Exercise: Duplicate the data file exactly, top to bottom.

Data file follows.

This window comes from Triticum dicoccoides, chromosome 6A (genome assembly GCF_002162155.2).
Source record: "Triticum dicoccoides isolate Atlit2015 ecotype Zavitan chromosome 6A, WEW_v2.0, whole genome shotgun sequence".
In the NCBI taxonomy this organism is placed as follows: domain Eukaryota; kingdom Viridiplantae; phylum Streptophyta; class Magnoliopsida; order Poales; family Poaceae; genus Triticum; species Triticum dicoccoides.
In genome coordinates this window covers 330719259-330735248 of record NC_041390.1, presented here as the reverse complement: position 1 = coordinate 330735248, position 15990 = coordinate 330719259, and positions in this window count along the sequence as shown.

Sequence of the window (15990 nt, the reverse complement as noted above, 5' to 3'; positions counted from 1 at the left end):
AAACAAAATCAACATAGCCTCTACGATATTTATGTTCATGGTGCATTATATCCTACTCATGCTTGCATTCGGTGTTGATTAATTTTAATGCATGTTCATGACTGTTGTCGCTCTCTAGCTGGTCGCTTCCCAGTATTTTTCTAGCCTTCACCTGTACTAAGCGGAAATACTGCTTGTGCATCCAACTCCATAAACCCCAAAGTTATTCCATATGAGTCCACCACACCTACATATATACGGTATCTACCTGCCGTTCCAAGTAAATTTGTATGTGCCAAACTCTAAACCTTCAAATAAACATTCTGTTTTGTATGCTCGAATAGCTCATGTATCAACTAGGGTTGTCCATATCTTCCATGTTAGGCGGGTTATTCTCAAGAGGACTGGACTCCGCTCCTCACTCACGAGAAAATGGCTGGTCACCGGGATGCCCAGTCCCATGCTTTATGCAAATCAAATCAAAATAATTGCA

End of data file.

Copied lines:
This window comes from Triticum dicoccoides, chromosome 6A (genome assembly GCF_002162155.2).
Source record: "Triticum dicoccoides isolate Atlit2015 ecotype Zavitan chromosome 6A, WEW_v2.0, whole genome shotgun sequence".
In the NCBI taxonomy this organism is placed as follows: domain Eukaryota; kingdom Viridiplantae; phylum Streptophyta; class Magnoliopsida; order Poales; family Poaceae; genus Triticum; species Triticum dicoccoides.
In genome coordinates this window covers 330719259-330735248 of record NC_041390.1, presented here as the reverse complement: position 1 = coordinate 330735248, position 15990 = coordinate 330719259, and positions in this window count along the sequence as shown.

Sequence of the window (15990 nt, the reverse complement as noted above, 5' to 3'; positions counted from 1 at the left end):
AAACAAAATCAACATAGCCTCTACGATATTTATGTTCATGGTGCATTATATCCTACTCATGCTTGCATTCGGTGTTGATTAATTTTAATGCATGTTCATGACTGTTGTCGCTCTCTAGCTGGTCGCTTCCCAGTATTTTTCTAGCCTTCACCTGTACTAAGCGGAAATACTGCTTGTGCATCCAACTCCATAAACCCCAAAGTTATTCCATATGAGTCCACCACACCTACATATATACGGTATCTACCTGCCGTTCCAAGTAAATTTGTATGTGCCAAACTCTAAACCTTCAAATAAACATTCTGTTTTGTATGCTCGAATAGCTCATGTATCAACTAGGGTTGTCCATATCTTCCATGTTAGGCGGGTTATTCTCAAGAGGACTGGACTCCGCTCCTCACTCACGAGAAAATGGCTGGTCACCGGGATGCCCAGTCCCATGCTTTATGCAAATCAAATCAAAATAATTGCA